At PageGroup our Purpose is to ‘change lives
for people through creating opportunity to reach
potential’. As an inclusive, global organisation we
are determined to be as diverse as the markets in
which we work and the customers we serve. Gender
equality and a focus on the gender pay gap are key to
We have worked hard over recent years to drive
improvements in diversity across the Group. Our
people tell us they like working at PageGroup
because, as well as clear career paths and
progression, we’re passionate about the things they
care about. We’re proud that diversity and inclusion is
an area where we see the most positive sentiment in
our employee survey. In 2019 it was the third highest
scoring category (82% favourable) and responses to
the question ‘At PageGroup all employees, regardless
of their differences, are treated fairly’ showed a 5%
point increase over 2017.
Like many companies while we have a gender pay
gap driven by having more men than women in senior
positions across our business, we do not consider
this to be a result of any equal pay issues. The gender
pay gap measures the difference between the average
earnings of men and women regardless of their roles,
whereas equal pay relates to ensuring women and
men are paid equally for equal work. We are fully
committed to equal pay in PageGroup and have a
gender-neutral approach to pay across all levels.
We are pleased with the progress we’ve made in
gender diversity over recent years, but know we still
have work to do in closing the gender pay gap. The
organic nature of our business, with senior employees
almost always being promoted from within, means
this will take time but our efforts are focused on
accelerating the change.
We pride ourselves on leading our industry in
promoting an inclusive culture and providing
a working environment where all our
employees feel valued and heard.
Diversity and inclusion, including gender
equality, is embedded across PageGroup,
from attracting employees and on-boarding
through career progression, succession
planning, recognition and reward,
performance management and employee
communication and engagement. In 2019,
for the first time, all our Managing Directors
globally had gender diversity targets as part
of their bonus objectives.
Our commitment to inclusion within
PageGroup is supported through a wide
variety of initiatives, networks and
activities. Outside our business, we are
proud to lead the way with public recognition
through awards and the commitments we
We know we have more to do to improve
our gender pay gap and we are confident
we will continue to see positive results as
we embed and improve the broad range of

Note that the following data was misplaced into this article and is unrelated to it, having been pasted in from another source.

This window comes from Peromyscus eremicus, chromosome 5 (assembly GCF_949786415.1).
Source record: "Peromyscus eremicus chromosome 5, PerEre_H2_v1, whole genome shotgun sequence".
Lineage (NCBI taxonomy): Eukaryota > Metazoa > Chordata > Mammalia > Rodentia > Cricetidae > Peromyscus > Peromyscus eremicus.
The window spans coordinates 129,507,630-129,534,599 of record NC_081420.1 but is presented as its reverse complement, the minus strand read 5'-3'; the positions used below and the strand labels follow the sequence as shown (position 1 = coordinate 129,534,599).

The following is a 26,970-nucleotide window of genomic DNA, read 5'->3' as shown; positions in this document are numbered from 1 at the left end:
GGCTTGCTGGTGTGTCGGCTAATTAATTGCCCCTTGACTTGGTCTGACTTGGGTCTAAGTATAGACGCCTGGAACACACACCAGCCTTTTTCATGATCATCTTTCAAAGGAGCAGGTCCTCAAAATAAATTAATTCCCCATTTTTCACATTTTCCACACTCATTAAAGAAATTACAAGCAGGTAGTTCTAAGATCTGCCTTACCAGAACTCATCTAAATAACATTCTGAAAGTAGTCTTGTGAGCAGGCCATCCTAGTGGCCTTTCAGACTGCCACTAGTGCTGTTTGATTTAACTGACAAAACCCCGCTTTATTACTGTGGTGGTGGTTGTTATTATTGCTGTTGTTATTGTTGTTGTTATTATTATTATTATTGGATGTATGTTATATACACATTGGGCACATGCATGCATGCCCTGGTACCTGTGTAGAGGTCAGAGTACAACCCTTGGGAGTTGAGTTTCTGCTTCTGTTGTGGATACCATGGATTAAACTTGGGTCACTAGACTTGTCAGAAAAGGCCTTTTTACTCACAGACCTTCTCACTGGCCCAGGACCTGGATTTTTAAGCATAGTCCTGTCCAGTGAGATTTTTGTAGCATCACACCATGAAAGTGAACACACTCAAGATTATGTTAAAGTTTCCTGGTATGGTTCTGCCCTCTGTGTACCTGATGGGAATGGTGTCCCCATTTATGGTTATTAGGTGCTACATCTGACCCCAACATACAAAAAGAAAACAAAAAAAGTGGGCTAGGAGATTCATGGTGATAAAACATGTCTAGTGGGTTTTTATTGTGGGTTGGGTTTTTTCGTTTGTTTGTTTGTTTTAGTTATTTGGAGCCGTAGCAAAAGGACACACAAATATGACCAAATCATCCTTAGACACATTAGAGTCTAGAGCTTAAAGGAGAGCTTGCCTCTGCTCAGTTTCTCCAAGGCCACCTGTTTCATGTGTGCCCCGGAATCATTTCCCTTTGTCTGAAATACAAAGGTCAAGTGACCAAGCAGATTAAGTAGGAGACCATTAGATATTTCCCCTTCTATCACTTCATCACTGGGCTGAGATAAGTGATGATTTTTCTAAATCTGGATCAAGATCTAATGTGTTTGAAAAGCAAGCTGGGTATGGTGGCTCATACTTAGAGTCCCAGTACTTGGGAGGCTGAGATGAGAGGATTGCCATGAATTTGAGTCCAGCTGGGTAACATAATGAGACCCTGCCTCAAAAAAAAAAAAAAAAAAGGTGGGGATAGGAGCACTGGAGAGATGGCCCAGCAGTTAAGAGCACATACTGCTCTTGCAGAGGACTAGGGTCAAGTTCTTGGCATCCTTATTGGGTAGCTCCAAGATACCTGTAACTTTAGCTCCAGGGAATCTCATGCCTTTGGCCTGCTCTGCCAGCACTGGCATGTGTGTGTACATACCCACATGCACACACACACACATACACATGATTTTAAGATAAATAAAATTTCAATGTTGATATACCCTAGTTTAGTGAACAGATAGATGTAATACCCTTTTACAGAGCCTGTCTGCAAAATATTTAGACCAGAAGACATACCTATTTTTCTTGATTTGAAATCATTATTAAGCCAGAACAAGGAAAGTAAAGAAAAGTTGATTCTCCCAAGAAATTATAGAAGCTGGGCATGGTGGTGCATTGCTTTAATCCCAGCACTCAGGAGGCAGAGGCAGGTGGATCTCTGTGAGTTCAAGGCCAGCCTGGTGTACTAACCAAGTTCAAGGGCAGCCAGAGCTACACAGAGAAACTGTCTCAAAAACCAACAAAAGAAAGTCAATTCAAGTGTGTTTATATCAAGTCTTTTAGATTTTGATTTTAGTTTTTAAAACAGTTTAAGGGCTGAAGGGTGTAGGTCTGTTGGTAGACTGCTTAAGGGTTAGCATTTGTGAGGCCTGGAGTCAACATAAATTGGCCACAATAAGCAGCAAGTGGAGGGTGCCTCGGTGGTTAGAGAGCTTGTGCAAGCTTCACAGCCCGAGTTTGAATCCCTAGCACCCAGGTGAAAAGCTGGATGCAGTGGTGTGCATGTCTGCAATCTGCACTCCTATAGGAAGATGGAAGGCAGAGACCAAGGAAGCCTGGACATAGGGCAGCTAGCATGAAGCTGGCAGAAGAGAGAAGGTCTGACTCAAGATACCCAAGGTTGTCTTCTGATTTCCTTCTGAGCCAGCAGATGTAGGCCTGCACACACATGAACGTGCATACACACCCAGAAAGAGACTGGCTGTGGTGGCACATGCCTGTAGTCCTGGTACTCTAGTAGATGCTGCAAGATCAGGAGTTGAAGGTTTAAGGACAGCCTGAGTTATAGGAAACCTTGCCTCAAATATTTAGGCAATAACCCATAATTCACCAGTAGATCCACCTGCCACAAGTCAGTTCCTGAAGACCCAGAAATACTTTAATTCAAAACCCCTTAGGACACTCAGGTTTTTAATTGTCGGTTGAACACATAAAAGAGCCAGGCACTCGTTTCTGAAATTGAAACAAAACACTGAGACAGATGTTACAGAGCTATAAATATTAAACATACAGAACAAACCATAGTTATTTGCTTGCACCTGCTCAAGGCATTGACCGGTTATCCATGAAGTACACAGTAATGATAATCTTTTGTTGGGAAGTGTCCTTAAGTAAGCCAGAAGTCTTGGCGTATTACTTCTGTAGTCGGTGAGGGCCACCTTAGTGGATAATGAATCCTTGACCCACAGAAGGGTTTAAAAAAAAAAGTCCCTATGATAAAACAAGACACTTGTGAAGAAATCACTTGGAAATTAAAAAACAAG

activities and actions we have in place to
further that ambition.
Combined Results: PageGroup Results:
We have seen encouraging, positive
movement in nearly all the required
reporting metrics. The Mean Gender
Pay Gap has reduced to 19% from
21% and the Median Gender Pay Gap to
14% from 16%.
There has been an increase in the
proportion of females across all quartiles.
The upper quartile band represents the
top 25% of people when ranked by pay.
Females represent 45% of this quartile,
up 3% from 2018. The upper middle
quartile also shows an increase, up 3% to
60% female. The lower and lower middle
quartiles are both 63% female.
Bonus payments show positive movement
with a Mean Bonus Gender Pay Gap of
50%, down from 54% last year, and a
median bonus pay gap of 31%, down from
36% in 2018.
The one metric which has not improved
is the proportion of females receiving
a bonus, down to 30% from 36%.
However, there was also a fall in the
proportion of males receiving
a bonus (to 43% from 47%)
demonstrating that fewer
people overall received a
bonus payment in 2019.
These combined results
include a large population
(more than 55%) of
contractors who are outside
the control and influence of our
approach to our own people at
We have seen improvements in the Gender Pay Gap for
both pay and bonus. For pay, the Mean Gender Pay Gap
has reduced by 5% to 18%. The Median Gender Pay Gap
is down 7% to 16%.
This is a reflection of the work we have done to support
women within our inclusive culture, and to actively improve
the proportion of females in senior leadership positions
within our business. Given the organic nature of promotions
at PageGroup, this focus is key and while there is clearly
more to be done, this is a solid improvement within
The bonus pay gap has improved by 2% but is still
significant at 51% for the Mean Bonus Gender Pay Gap.
This figure is impacted by the number of male Executive
Board members and functional leads on the UK payroll.
The Median Bonus Gender Pay Gap is far lower at 31% for
2019, also a 2% improvement on 2018.
The gender split of our own people is now 52% female
and 48% male. This ratio is fairly consistent across the
pay quartiles although we still have a larger proportion of
females in the lower and lower middle quartiles. The upper
quartile is 40% female so needs improvement compared to
the 52% in the total population. Compared to 2018,
that figure has improved from 37%.
The one measure we have seen fall is
the proportion of women receiving
a bonus, with a drop from 72%
to 70% compared to the figure
for men staying at 80%.
There are several factors to
consider for this performance-
related measure, including the
proportionately higher number
of new starters who are female
and therefore not yet qualifying for